Salvage in Spain. What can we expect in the future?
Pursuant to the enactment of the Spanish Navigation Act a year ago, this article sets out our comments on its highs and lows.
The Law deals with Salvage in its articles 357 to 368, and it is also referenced in other provisions within the Act.
The most important aspects can be summarized as it follows:
- The law refers to the International Convention on Salvage, 1989, and therefore material regulation remains the same as before, apart from the procedural aspects.
- The discovery and immediate recovery of goods abandoned at sea shall be considered as Salvage, unless the goods are a product of the sea.
- The law on Salvage is to apply to assistances rendered either by and to warship or other State ships.
- Salvors carrying out the operations ordered or supervised by the public authorities are entitled to an award.
- The award must be paid by all interests linked to the vessel and the salved goods on a pro rata basis, notwithstanding the right of the owner of the salved vessel to pay in full and to claim back against the others involved.
- Unless otherwise agreed, the award will be shared between the owner of the ship (1/3 of the award) and its crew (the remaining 2/3). If the salvor is a tug which is own by a rescue company professionally equipped and specialized for salvage the terms of the contract of enlistment and the bargaining agreements shall apply.
- An award will not be granted in cases where the owner and/or Master of the ship in peril refuses to be salved.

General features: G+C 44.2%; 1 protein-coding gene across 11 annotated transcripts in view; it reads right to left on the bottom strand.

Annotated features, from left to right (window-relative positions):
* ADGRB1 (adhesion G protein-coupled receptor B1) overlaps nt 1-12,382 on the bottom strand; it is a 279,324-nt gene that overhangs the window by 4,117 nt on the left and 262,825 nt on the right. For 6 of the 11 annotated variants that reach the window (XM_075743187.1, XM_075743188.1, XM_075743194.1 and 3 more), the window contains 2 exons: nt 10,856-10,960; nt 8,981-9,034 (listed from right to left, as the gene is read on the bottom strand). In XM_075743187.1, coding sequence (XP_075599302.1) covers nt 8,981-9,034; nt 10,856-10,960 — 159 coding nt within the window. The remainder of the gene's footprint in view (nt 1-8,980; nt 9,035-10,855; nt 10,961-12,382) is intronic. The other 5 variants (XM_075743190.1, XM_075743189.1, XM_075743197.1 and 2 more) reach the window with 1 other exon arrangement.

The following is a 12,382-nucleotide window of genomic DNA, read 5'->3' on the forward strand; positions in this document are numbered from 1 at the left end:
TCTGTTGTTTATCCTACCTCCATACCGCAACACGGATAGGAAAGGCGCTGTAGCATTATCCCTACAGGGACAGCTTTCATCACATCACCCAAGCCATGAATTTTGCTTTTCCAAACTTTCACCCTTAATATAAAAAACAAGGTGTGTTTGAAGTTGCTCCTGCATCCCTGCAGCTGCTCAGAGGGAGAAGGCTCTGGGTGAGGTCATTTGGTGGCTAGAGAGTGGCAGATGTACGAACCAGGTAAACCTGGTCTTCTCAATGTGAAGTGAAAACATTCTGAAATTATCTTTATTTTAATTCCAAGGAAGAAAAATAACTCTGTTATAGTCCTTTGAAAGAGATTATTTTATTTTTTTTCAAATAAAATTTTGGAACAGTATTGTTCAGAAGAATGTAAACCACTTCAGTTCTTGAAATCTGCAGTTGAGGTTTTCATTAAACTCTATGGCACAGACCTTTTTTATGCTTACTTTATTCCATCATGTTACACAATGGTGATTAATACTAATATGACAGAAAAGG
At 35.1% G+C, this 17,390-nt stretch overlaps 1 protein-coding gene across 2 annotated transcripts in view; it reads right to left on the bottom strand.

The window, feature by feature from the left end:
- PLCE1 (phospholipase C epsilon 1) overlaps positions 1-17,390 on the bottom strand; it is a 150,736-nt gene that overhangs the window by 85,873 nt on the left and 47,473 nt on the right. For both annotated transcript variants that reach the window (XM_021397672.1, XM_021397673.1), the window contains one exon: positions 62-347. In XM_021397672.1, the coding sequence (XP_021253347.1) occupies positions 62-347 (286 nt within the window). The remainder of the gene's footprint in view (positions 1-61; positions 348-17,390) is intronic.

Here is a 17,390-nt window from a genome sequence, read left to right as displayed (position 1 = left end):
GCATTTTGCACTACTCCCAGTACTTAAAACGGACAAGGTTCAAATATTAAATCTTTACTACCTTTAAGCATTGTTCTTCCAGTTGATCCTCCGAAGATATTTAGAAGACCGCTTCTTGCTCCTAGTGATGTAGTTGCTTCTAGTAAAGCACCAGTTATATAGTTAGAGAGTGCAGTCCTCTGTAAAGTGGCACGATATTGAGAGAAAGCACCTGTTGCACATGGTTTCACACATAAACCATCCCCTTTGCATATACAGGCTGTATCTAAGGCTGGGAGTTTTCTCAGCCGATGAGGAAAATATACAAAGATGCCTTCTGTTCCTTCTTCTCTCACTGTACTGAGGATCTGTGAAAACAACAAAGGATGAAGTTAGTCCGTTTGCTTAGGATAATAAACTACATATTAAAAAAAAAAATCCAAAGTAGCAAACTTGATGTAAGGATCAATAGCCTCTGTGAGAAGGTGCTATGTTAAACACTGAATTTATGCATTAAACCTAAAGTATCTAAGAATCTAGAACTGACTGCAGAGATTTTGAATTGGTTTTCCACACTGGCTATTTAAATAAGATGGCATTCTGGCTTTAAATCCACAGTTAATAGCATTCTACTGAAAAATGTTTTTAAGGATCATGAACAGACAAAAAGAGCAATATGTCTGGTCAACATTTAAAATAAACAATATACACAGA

- The salvor shall be entitled to detain the vessel and salved goods under its control.
- The Maritime Administration may intervene in salvage operations in order to safeguard the safety of navigation, human life at sea and the environment against marine pollution, either through private or public entities.
- In case of salvage of a res nullius or dispossessed goods, the Navy shall initiate the appropriate proceedings for Salvage.
The most controversial aspect introduced by the new Act refers to the proceedings to be commenced in order to obtain an award. It is foreseen that a new type of courts (the maritime arbitration councils) will be created, and those will be ruling only if there is a jurisdiction agreement by the parties. Otherwise, the general Commercial Courts will rule on salvage hereinafter.
The new regulation will bring some practical troubles in practice. As an example, the actual Maritime Courts have vast expertise in salvage, whereas the Commercial Courts may not be that qualified and experienced as to decide about Salvage proceedings. The foreseen system will be, in our view, slower due to the fact that many Commercial Courts are collapsed and, most probably, more costly for the parties.
In any case, we shall be happy to have a new and updated regulation according to International Convention on Salvage, 1989.
All procedural aspects will be ruled in a Reglament that we expect to be implemented quite soon. We will circulate an update in due course on the new Salvage proceedings as soon as we have a draft of the new Reglament.